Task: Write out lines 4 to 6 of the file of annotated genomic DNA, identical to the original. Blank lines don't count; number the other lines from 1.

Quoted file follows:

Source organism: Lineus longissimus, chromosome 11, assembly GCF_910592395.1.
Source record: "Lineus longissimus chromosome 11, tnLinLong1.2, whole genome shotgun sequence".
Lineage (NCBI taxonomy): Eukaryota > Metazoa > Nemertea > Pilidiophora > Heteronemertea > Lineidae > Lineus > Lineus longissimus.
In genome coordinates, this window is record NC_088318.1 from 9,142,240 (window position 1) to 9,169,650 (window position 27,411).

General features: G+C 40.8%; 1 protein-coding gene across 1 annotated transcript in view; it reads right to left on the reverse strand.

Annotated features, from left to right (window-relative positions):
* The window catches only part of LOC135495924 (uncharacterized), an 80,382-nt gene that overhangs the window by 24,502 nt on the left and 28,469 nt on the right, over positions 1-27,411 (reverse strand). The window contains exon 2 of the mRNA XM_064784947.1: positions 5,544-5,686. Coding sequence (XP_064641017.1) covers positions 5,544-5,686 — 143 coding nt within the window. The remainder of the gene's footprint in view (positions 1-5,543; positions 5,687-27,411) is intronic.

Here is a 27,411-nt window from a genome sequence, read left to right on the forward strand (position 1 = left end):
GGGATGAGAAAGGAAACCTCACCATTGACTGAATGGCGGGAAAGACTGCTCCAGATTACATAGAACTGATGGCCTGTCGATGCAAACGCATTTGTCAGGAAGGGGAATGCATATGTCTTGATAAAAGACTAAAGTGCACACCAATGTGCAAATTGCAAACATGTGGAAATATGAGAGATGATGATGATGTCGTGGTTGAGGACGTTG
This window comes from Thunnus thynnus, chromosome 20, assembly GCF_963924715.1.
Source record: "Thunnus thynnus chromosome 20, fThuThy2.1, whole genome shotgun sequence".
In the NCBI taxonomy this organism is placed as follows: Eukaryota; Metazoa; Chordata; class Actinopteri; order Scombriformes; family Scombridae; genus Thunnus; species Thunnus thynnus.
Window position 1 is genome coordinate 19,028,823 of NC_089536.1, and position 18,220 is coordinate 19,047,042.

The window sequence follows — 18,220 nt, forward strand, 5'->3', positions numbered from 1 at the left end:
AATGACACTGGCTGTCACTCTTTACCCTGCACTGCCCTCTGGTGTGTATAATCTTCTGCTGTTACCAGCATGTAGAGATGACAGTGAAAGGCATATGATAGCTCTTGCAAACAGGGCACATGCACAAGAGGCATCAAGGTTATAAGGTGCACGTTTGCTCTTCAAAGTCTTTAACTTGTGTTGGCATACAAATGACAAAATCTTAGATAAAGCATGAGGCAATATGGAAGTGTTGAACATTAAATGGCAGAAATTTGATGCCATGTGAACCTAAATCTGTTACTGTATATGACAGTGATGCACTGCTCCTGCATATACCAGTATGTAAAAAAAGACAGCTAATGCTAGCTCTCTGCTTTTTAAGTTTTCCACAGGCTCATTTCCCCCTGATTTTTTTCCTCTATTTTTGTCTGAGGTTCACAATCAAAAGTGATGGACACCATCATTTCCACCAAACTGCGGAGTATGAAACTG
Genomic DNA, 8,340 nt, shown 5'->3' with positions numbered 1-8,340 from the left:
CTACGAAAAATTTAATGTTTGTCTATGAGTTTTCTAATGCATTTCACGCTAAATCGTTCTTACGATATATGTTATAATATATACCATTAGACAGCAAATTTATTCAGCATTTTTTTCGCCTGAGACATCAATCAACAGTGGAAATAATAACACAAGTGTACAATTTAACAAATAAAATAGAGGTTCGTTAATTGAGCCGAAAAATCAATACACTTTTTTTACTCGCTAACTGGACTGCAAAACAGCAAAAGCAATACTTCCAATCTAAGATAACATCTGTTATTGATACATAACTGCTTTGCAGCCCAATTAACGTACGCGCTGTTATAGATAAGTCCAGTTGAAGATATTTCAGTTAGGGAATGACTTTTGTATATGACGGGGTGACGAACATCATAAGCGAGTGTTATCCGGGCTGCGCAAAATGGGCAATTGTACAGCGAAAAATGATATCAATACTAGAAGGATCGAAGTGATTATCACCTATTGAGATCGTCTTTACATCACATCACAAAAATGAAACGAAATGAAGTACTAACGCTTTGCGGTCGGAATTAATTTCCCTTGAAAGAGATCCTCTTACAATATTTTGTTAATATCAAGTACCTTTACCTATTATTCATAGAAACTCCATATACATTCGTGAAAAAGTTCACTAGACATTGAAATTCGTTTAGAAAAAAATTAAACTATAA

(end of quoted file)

In genome coordinates, this window is record NC_088318.1 from 9,142,240 (window position 1) to 9,169,650 (window position 27,411).

General features: G+C 40.8%; 1 protein-coding gene across 1 annotated transcript in view; it reads right to left on the reverse strand.

Annotated features, from left to right (window-relative positions):